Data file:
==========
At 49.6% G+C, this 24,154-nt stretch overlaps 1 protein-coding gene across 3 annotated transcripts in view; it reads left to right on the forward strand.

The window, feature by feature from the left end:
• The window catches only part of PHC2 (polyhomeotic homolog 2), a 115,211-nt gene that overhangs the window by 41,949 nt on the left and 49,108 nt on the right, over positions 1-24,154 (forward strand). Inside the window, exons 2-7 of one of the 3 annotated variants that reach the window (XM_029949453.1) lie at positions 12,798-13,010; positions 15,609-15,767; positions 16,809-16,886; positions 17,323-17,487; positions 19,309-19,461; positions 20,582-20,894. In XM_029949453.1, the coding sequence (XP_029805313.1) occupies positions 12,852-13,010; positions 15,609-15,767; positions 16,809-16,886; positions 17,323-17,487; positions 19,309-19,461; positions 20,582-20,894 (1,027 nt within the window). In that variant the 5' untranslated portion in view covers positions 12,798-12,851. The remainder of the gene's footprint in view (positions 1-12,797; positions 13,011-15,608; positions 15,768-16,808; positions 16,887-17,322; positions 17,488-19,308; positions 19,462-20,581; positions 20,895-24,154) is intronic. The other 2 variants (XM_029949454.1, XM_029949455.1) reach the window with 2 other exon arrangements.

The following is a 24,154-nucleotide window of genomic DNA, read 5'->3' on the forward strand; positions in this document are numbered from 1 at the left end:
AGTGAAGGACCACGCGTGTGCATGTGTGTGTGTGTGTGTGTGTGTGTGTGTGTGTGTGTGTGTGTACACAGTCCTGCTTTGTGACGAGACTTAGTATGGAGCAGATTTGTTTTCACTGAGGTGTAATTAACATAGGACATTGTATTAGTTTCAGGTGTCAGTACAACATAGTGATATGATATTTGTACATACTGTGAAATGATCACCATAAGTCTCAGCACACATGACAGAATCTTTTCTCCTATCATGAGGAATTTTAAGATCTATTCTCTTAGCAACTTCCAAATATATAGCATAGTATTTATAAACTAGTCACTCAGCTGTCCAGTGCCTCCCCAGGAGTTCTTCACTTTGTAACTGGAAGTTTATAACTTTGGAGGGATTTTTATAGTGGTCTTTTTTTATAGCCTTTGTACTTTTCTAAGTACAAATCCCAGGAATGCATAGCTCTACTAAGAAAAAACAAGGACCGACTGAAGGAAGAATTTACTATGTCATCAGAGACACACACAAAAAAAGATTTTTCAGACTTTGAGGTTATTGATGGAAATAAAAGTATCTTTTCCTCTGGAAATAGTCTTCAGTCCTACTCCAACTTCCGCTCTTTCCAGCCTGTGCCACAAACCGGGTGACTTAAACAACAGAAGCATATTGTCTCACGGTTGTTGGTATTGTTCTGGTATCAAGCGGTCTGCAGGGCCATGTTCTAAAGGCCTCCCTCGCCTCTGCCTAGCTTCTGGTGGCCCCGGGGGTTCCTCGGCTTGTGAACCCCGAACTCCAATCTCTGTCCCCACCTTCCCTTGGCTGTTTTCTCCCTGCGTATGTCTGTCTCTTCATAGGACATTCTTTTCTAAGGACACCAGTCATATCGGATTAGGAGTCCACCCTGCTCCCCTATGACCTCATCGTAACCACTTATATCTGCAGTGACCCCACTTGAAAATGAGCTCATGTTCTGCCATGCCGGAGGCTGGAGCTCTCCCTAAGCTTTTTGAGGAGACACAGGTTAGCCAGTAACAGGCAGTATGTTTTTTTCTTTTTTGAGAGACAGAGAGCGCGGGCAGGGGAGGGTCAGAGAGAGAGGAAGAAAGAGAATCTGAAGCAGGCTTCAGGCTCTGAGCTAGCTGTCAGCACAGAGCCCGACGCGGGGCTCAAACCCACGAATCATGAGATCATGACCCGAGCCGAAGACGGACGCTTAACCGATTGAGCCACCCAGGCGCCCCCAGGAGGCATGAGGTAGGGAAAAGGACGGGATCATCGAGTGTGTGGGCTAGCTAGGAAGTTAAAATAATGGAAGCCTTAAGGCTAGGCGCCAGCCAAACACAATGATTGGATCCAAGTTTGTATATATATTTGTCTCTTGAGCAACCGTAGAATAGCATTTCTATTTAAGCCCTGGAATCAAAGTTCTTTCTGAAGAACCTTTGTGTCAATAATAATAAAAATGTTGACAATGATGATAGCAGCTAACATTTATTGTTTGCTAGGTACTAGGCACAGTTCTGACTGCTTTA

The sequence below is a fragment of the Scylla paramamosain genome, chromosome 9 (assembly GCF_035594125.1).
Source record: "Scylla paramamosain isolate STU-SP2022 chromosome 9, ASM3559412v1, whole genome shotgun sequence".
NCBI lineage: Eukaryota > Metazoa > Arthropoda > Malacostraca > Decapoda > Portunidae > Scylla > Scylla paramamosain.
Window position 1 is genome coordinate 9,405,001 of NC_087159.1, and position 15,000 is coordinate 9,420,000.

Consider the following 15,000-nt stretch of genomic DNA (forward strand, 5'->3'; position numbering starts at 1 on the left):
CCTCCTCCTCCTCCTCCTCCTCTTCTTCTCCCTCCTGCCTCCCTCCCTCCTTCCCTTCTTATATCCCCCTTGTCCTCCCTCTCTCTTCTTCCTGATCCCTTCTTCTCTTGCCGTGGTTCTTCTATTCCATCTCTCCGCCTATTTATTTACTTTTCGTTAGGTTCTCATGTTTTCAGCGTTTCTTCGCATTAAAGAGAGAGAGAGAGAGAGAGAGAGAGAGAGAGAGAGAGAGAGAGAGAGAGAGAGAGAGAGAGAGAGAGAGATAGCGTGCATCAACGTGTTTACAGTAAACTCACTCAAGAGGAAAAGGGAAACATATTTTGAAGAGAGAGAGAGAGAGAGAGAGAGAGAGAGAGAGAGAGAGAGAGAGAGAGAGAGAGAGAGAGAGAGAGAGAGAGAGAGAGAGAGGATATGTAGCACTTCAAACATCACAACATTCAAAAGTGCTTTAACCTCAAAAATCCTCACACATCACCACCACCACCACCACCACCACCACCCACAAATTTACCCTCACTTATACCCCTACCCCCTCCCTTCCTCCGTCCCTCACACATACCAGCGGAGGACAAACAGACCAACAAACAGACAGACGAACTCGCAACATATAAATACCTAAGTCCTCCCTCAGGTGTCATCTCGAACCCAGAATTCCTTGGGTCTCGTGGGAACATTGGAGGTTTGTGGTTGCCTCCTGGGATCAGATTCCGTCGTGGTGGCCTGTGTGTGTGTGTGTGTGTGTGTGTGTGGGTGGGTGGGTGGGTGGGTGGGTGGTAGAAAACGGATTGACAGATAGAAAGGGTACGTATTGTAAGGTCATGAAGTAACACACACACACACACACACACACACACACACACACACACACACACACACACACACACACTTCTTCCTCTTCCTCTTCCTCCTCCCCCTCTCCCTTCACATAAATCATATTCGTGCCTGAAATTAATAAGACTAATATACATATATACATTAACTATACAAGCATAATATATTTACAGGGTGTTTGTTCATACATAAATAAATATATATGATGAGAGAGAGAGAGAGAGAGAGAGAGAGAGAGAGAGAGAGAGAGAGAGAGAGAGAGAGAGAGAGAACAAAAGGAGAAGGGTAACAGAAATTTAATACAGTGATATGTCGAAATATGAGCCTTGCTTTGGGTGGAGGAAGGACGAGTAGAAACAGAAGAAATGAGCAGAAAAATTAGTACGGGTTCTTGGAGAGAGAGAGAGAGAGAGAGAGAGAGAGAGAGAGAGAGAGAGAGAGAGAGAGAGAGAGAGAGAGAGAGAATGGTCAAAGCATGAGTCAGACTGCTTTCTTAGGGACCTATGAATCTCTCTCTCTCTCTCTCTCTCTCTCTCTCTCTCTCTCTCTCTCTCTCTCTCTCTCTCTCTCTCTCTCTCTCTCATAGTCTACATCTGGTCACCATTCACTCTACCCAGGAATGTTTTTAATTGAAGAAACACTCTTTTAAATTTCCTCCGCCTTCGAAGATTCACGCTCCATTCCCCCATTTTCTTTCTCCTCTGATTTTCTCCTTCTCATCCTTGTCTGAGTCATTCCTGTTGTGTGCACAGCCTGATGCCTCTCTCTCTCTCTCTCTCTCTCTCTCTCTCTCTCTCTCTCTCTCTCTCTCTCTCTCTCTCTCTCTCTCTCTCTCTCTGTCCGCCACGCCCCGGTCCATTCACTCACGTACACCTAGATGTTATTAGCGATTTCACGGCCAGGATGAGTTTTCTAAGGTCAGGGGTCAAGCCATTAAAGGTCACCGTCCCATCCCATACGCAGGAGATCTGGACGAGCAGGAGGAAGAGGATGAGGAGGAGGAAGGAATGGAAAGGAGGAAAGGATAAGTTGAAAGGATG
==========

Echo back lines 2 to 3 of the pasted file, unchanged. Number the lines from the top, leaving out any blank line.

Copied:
The window, feature by feature from the left end:
• The window catches only part of PHC2 (polyhomeotic homolog 2), a 115,211-nt gene that overhangs the window by 41,949 nt on the left and 49,108 nt on the right, over positions 1-24,154 (forward strand). Inside the window, exons 2-7 of one of the 3 annotated variants that reach the window (XM_029949453.1) lie at positions 12,798-13,010; positions 15,609-15,767; positions 16,809-16,886; positions 17,323-17,487; positions 19,309-19,461; positions 20,582-20,894. In XM_029949453.1, the coding sequence (XP_029805313.1) occupies positions 12,852-13,010; positions 15,609-15,767; positions 16,809-16,886; positions 17,323-17,487; positions 19,309-19,461; positions 20,582-20,894 (1,027 nt within the window). In that variant the 5' untranslated portion in view covers positions 12,798-12,851. The remainder of the gene's footprint in view (positions 1-12,797; positions 13,011-15,608; positions 15,768-16,808; positions 16,887-17,322; positions 17,488-19,308; positions 19,462-20,581; positions 20,895-24,154) is intronic. The other 2 variants (XM_029949454.1, XM_029949455.1) reach the window with 2 other exon arrangements.